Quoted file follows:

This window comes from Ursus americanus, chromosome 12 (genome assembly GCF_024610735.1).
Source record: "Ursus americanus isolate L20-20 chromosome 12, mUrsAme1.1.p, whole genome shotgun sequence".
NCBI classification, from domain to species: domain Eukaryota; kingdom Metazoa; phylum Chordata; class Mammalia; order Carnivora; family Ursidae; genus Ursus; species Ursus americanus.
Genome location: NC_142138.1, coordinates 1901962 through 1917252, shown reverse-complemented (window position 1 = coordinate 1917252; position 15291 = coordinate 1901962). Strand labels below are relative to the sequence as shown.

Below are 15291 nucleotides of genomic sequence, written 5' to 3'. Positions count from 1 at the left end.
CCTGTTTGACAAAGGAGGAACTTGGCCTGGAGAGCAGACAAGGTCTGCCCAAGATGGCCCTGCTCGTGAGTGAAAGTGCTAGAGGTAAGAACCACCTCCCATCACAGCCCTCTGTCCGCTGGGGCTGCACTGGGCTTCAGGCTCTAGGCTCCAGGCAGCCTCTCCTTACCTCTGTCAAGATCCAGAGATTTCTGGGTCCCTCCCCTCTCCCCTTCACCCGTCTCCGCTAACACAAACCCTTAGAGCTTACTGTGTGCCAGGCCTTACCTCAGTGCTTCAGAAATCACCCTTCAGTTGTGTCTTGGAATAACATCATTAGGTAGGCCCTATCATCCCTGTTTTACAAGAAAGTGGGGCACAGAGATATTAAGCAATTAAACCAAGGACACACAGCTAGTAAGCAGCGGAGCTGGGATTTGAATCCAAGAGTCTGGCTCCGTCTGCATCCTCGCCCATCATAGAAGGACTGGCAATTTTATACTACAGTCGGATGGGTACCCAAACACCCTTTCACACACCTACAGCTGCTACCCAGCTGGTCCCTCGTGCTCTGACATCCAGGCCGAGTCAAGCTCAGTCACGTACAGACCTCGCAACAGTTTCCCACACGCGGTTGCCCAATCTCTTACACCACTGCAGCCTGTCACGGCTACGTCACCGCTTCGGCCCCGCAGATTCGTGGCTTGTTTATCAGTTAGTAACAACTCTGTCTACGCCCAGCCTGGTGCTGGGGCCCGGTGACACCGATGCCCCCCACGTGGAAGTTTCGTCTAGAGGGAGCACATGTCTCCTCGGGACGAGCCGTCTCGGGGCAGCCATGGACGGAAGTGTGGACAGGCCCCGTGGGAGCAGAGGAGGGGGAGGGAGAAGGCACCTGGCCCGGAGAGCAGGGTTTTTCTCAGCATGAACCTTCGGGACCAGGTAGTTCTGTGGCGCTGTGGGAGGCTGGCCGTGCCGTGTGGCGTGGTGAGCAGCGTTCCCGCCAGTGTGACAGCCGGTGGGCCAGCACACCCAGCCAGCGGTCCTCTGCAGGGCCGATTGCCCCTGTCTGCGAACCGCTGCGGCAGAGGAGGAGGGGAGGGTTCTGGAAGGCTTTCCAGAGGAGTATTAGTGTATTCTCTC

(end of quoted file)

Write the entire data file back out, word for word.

This window comes from Ursus americanus, chromosome 12 (genome assembly GCF_024610735.1).
Source record: "Ursus americanus isolate L20-20 chromosome 12, mUrsAme1.1.p, whole genome shotgun sequence".
NCBI classification, from domain to species: domain Eukaryota; kingdom Metazoa; phylum Chordata; class Mammalia; order Carnivora; family Ursidae; genus Ursus; species Ursus americanus.
Genome location: NC_142138.1, coordinates 1901962 through 1917252, shown reverse-complemented (window position 1 = coordinate 1917252; position 15291 = coordinate 1901962). Strand labels below are relative to the sequence as shown.

Below are 15291 nucleotides of genomic sequence, written 5' to 3'. Positions count from 1 at the left end.
CCTGTTTGACAAAGGAGGAACTTGGCCTGGAGAGCAGACAAGGTCTGCCCAAGATGGCCCTGCTCGTGAGTGAAAGTGCTAGAGGTAAGAACCACCTCCCATCACAGCCCTCTGTCCGCTGGGGCTGCACTGGGCTTCAGGCTCTAGGCTCCAGGCAGCCTCTCCTTACCTCTGTCAAGATCCAGAGATTTCTGGGTCCCTCCCCTCTCCCCTTCACCCGTCTCCGCTAACACAAACCCTTAGAGCTTACTGTGTGCCAGGCCTTACCTCAGTGCTTCAGAAATCACCCTTCAGTTGTGTCTTGGAATAACATCATTAGGTAGGCCCTATCATCCCTGTTTTACAAGAAAGTGGGGCACAGAGATATTAAGCAATTAAACCAAGGACACACAGCTAGTAAGCAGCGGAGCTGGGATTTGAATCCAAGAGTCTGGCTCCGTCTGCATCCTCGCCCATCATAGAAGGACTGGCAATTTTATACTACAGTCGGATGGGTACCCAAACACCCTTTCACACACCTACAGCTGCTACCCAGCTGGTCCCTCGTGCTCTGACATCCAGGCCGAGTCAAGCTCAGTCACGTACAGACCTCGCAACAGTTTCCCACACGCGGTTGCCCAATCTCTTACACCACTGCAGCCTGTCACGGCTACGTCACCGCTTCGGCCCCGCAGATTCGTGGCTTGTTTATCAGTTAGTAACAACTCTGTCTACGCCCAGCCTGGTGCTGGGGCCCGGTGACACCGATGCCCCCCACGTGGAAGTTTCGTCTAGAGGGAGCACATGTCTCCTCGGGACGAGCCGTCTCGGGGCAGCCATGGACGGAAGTGTGGACAGGCCCCGTGGGAGCAGAGGAGGGGGAGGGAGAAGGCACCTGGCCCGGAGAGCAGGGTTTTTCTCAGCATGAACCTTCGGGACCAGGTAGTTCTGTGGCGCTGTGGGAGGCTGGCCGTGCCGTGTGGCGTGGTGAGCAGCGTTCCCGCCAGTGTGACAGCCGGTGGGCCAGCACACCCAGCCAGCGGTCCTCTGCAGGGCCGATTGCCCCTGTCTGCGAACCGCTGCGGCAGAGGAGGAGGGGAGGGTTCTGGAAGGCTTTCCAGAGGAGTATTAGTGTATTCTCTC